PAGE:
Bomb explosion in Thailand's Phuket
Thai security forces stand guard at the scene of a blast near Patong beach on Phuket, Thailand, on Aug. 12, 2016 Guillaume Payen—Anadolu Agency/Getty Images

Thailand Bombings 'Were Meant to Scare Tourists' Locals in Phuket Say

Four days after Thailand voted to accept a controversial constitution that gives the military control over the political future of the country, a series of bomb blasts in popular tourist destinations rocked the kingdom on Thursday night and Friday morning.

The explosions in Hua Hin, Phuket, Trang and Surat Thani killed four people and injured scores more, and police have warned of further attacks. No one has yet claimed responsibility.

In Phuket, a tourist hot spot that sees an estimated 5 million visitors a year, two bombs exploded at around 8 a.m. local time in the beach town of Patong. Patong is the main tourist center on Phuket — a bustling, vibrant town known for its a rowdy nightlife and plethora of "girly" bars, restaurants, and clubs. One bomb exploded outside a police box close to the beach at the bottom of the busy Bangla Road, injuring a motorcycle taxi driver. Another was detonated 300 m away at Loma Park, the Bangkok Post reports. No one was wounded in the second blast.

Tuk-tuk driver Loiy Dusitpirom, who was working close to the police box on the beach road, says he "heard the bomb and ran away. I went back and didn't see any police in the box."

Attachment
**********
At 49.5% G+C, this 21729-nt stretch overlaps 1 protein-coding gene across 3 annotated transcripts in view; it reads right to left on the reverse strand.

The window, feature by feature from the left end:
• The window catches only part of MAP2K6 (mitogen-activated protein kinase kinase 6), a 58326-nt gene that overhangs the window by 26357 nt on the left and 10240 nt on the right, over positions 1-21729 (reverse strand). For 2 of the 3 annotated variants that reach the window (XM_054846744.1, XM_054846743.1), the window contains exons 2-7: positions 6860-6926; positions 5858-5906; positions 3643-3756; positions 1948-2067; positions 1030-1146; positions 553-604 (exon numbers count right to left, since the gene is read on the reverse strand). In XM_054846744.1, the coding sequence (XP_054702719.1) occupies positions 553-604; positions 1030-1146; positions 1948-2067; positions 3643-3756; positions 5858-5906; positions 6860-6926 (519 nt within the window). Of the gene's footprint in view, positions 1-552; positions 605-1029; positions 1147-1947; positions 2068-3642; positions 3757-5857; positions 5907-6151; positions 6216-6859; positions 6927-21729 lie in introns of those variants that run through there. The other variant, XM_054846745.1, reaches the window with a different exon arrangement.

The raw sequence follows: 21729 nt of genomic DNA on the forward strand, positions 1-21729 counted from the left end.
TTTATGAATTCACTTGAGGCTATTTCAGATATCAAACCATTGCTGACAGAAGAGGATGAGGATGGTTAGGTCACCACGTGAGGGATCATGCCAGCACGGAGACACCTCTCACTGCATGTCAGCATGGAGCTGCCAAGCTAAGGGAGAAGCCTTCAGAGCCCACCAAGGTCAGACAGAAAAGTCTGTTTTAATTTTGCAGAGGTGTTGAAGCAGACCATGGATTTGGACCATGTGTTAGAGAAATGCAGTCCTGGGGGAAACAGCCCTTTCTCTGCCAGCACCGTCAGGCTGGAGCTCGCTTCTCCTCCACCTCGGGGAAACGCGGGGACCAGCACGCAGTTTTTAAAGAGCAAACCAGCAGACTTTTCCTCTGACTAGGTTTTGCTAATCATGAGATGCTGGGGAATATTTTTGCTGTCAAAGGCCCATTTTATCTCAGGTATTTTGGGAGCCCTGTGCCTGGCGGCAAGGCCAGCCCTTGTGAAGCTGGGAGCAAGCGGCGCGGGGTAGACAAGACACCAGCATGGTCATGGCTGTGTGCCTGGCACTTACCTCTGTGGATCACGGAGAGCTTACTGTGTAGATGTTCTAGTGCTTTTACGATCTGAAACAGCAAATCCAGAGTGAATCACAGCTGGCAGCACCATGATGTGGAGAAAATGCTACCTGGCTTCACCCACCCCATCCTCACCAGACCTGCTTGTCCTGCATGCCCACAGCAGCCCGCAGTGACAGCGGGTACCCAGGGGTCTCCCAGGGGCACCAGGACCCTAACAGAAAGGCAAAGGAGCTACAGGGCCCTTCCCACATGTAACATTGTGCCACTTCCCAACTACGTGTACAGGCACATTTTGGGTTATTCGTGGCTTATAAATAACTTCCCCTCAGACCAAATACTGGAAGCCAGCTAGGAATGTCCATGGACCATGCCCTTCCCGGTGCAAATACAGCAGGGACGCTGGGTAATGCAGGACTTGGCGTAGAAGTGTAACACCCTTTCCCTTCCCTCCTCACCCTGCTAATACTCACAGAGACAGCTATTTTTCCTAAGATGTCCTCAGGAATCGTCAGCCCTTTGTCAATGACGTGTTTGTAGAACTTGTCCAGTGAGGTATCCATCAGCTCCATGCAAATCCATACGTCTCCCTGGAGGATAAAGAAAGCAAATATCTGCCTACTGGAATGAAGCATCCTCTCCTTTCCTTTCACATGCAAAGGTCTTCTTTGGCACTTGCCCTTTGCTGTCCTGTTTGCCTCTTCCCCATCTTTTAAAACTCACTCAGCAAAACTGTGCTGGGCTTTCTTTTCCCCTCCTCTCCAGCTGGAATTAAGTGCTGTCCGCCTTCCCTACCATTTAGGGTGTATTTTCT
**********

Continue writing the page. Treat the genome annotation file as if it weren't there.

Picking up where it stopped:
The explosions on Phuket come after two suspicious devices were found in Patong on Wednesday, one outside the popular Paradise hotel.

“The bombs were meant to scare tourists and people who work on Bangla Road,” says Joe Bonmeh, a Burmese national who works at a tattoo parlor on the road where the two explosions were detonated.

After the bomb attacks on Phuket, the bars and restaurants on Bangla Road were closed until early afternoon, but there are no police on the street. And the site were the bomb exploded, close to the police box, was left unguarded with police cones surrounding it. However, the police and military were expected to arrive in the evening. General deputy police commissioner of Patong, Manit Tanamanit, tells TIME that they have a picture of the suspects "from CCTV" and that authorities have arranged a meeting "to talk to the owners of businesses soon.”

Thai officials said it was too early to say who was behind the bombings, but officials have ruled out Islamic terrorism. “We are sure that it is not linked to terrorism,” Thai Police Colonel Krisana Patanacharoen said, as reported by the Associated Press. Some experts have suggested the bombings were a coordinated attempt to undermine the country’s military junta, which seized power in a coup two years ago.

— With reporting by Chayaphat Nimu / Phuket

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